Normally, during the pre-treatment step of making cellulose biofuel, the temperatures used to free cellulose from lignin, another structural material, are too hot for most enzymes. So the breaking down of cellulose into simple sugars has to be done in a separate, cooler temperature step. But the heat tolerant enzyme could allow engineers to combine the two steps.
"Our hope is that this example, and examples from other organisms found in extreme environments – such as high-temperature, highly alkaline or acidic, or high salt environments – can provide cellulases that will show improved function under conditions typically found in industrial applications, including the production of biofuels," said coauthor Douglas S. Clark, UC Berkeley professor of chemical and biomolecular engineering in a press release.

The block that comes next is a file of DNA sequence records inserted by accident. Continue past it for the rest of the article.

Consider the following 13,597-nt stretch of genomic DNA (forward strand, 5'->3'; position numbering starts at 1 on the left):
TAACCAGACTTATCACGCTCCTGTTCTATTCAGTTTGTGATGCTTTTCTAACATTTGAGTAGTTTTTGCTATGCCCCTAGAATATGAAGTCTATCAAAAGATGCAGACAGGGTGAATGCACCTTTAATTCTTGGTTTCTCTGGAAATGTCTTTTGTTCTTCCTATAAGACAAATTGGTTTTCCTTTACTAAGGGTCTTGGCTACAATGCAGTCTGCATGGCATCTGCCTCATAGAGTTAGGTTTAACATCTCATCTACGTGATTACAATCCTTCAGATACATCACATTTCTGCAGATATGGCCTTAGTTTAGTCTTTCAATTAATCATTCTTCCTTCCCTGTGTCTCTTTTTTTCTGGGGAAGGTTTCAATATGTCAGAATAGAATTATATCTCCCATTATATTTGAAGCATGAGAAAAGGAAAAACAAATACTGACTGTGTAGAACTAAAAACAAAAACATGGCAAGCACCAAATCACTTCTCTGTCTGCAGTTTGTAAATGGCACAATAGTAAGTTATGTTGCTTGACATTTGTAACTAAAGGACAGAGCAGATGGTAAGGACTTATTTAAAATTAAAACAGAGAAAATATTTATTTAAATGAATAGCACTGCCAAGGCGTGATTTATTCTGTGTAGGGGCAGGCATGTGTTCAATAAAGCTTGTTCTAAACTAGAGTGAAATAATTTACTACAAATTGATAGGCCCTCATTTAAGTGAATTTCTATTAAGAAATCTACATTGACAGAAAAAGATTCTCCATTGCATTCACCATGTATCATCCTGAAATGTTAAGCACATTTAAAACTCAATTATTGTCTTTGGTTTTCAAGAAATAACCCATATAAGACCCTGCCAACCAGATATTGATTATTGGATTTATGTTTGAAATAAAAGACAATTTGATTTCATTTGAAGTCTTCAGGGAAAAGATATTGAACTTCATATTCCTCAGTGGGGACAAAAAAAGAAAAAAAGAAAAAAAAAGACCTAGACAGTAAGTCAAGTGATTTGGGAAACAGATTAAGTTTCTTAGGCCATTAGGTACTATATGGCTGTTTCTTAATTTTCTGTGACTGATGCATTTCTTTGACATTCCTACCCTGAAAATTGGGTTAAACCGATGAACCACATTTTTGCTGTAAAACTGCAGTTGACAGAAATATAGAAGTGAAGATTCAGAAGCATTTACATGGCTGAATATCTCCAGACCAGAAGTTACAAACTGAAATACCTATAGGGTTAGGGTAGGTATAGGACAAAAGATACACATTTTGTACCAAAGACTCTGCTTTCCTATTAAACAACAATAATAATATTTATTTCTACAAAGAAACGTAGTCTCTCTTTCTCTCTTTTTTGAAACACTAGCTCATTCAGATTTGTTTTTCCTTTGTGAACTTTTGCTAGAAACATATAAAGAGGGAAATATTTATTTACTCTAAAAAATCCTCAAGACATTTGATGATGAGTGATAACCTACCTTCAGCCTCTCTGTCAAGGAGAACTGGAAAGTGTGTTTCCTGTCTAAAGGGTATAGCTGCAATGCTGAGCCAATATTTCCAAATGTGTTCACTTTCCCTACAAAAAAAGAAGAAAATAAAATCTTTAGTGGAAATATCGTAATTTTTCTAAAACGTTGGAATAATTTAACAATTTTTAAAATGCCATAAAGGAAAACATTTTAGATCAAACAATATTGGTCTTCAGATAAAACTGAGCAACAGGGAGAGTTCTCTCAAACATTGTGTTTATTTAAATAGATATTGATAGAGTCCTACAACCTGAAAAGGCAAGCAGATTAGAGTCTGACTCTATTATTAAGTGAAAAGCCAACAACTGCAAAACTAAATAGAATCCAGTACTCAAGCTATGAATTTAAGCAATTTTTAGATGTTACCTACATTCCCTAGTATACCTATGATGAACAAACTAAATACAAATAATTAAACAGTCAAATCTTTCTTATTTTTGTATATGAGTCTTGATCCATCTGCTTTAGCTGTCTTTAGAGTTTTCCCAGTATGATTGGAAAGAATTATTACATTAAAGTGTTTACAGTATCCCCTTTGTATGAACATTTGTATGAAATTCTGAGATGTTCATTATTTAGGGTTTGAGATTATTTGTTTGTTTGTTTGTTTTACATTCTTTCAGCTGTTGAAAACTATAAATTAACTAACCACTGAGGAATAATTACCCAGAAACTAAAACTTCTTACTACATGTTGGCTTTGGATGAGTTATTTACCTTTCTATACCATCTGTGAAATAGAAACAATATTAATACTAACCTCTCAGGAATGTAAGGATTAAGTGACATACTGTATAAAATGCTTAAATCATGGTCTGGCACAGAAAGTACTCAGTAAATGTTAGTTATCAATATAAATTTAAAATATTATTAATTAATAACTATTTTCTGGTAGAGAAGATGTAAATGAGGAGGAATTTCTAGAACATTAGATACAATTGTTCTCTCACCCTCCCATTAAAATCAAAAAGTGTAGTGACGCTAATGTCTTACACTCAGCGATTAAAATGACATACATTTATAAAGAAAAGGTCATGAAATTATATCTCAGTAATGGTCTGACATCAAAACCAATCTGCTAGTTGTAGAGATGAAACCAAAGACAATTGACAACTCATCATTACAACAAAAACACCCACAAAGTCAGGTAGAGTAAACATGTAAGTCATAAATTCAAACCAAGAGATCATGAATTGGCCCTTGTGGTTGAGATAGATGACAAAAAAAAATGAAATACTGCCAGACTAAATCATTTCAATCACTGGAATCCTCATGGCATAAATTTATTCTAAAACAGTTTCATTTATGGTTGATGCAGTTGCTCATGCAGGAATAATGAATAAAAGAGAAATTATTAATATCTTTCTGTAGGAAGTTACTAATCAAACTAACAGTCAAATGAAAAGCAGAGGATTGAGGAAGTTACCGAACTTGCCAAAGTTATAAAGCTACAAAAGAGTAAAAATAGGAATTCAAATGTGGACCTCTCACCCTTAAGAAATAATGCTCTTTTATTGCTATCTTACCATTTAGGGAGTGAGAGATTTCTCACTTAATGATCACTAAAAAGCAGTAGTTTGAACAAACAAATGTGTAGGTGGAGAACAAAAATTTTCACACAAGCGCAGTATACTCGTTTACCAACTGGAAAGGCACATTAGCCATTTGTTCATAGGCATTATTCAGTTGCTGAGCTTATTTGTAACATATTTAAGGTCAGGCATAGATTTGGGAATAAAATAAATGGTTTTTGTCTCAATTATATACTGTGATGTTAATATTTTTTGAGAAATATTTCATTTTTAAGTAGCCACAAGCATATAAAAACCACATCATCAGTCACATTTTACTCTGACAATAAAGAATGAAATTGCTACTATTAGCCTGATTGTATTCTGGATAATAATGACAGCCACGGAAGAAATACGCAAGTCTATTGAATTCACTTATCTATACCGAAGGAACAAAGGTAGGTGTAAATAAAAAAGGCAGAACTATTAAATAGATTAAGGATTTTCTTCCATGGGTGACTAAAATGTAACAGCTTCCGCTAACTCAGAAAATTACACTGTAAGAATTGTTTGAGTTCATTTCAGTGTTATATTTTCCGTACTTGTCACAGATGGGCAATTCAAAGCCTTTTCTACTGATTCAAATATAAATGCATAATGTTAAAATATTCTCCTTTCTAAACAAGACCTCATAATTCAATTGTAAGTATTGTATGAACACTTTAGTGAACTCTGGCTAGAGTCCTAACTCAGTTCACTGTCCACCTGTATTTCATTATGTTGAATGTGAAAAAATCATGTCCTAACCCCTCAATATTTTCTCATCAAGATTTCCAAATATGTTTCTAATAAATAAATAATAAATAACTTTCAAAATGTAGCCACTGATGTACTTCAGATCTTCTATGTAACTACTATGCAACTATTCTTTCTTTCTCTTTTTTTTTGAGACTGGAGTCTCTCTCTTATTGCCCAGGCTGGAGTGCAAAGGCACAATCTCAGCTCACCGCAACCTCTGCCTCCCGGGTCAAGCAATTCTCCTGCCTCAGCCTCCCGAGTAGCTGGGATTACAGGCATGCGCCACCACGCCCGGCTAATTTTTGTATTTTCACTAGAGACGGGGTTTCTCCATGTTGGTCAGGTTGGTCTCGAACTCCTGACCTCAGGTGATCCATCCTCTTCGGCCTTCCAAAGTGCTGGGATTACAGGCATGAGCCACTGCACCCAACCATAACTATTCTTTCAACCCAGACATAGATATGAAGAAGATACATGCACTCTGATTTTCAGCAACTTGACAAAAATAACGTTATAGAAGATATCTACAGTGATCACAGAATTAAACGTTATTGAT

The microbe is from and ancient group of organisms called Archaea. The microbes are thermophilic, from the Greek root words meaning "heat-loving."
"These are the most thermophilic Archaea discovered that will grow on cellulose and the most thermophilic cellulase in any organism," Clark said. "We were surprised to find this bug in our first sample."